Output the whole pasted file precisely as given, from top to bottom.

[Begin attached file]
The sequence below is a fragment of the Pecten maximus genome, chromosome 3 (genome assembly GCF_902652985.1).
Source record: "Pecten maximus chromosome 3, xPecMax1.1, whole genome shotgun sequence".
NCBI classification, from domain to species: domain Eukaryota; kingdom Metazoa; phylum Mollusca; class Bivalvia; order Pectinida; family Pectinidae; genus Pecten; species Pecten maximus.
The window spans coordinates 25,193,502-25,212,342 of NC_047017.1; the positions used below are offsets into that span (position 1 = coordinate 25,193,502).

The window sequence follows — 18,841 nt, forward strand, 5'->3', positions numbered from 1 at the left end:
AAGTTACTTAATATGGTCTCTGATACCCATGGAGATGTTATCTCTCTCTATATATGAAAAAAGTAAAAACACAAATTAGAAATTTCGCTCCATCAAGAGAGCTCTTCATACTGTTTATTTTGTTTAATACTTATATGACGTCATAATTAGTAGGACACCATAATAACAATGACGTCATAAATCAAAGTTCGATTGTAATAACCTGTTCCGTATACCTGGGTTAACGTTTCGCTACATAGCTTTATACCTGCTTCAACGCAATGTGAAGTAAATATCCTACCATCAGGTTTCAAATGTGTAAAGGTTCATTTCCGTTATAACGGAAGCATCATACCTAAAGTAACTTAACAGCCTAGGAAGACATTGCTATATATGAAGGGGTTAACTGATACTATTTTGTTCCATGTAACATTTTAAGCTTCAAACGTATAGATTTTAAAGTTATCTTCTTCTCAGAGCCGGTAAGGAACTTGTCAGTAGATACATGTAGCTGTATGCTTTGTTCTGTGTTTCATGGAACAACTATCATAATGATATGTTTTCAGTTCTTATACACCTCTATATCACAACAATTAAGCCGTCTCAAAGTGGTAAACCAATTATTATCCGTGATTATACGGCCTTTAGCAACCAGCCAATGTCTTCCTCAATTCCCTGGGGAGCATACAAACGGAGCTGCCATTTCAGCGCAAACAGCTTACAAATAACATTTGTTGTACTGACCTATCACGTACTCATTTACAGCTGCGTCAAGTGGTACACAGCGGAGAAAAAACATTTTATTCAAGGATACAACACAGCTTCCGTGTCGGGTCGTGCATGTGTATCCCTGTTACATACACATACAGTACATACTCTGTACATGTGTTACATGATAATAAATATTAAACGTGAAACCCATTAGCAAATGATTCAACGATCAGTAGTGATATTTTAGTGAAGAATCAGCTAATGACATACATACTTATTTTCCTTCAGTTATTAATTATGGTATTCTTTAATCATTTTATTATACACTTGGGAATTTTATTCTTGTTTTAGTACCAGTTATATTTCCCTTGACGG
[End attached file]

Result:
The sequence below is a fragment of the Pecten maximus genome, chromosome 3 (genome assembly GCF_902652985.1).
Source record: "Pecten maximus chromosome 3, xPecMax1.1, whole genome shotgun sequence".
NCBI classification, from domain to species: domain Eukaryota; kingdom Metazoa; phylum Mollusca; class Bivalvia; order Pectinida; family Pectinidae; genus Pecten; species Pecten maximus.
The window spans coordinates 25,193,502-25,212,342 of NC_047017.1; the positions used below are offsets into that span (position 1 = coordinate 25,193,502).

The window sequence follows — 18,841 nt, forward strand, 5'->3', positions numbered from 1 at the left end:
AAGTTACTTAATATGGTCTCTGATACCCATGGAGATGTTATCTCTCTCTATATATGAAAAAAGTAAAAACACAAATTAGAAATTTCGCTCCATCAAGAGAGCTCTTCATACTGTTTATTTTGTTTAATACTTATATGACGTCATAATTAGTAGGACACCATAATAACAATGACGTCATAAATCAAAGTTCGATTGTAATAACCTGTTCCGTATACCTGGGTTAACGTTTCGCTACATAGCTTTATACCTGCTTCAACGCAATGTGAAGTAAATATCCTACCATCAGGTTTCAAATGTGTAAAGGTTCATTTCCGTTATAACGGAAGCATCATACCTAAAGTAACTTAACAGCCTAGGAAGACATTGCTATATATGAAGGGGTTAACTGATACTATTTTGTTCCATGTAACATTTTAAGCTTCAAACGTATAGATTTTAAAGTTATCTTCTTCTCAGAGCCGGTAAGGAACTTGTCAGTAGATACATGTAGCTGTATGCTTTGTTCTGTGTTTCATGGAACAACTATCATAATGATATGTTTTCAGTTCTTATACACCTCTATATCACAACAATTAAGCCGTCTCAAAGTGGTAAACCAATTATTATCCGTGATTATACGGCCTTTAGCAACCAGCCAATGTCTTCCTCAATTCCCTGGGGAGCATACAAACGGAGCTGCCATTTCAGCGCAAACAGCTTACAAATAACATTTGTTGTACTGACCTATCACGTACTCATTTACAGCTGCGTCAAGTGGTACACAGCGGAGAAAAAACATTTTATTCAAGGATACAACACAGCTTCCGTGTCGGGTCGTGCATGTGTATCCCTGTTACATACACATACAGTACATACTCTGTACATGTGTTACATGATAATAAATATTAAACGTGAAACCCATTAGCAAATGATTCAACGATCAGTAGTGATATTTTAGTGAAGAATCAGCTAATGACATACATACTTATTTTCCTTCAGTTATTAATTATGGTATTCTTTAATCATTTTATTATACACTTGGGAATTTTATTCTTGTTTTAGTACCAGTTATATTTCCCTTGACGG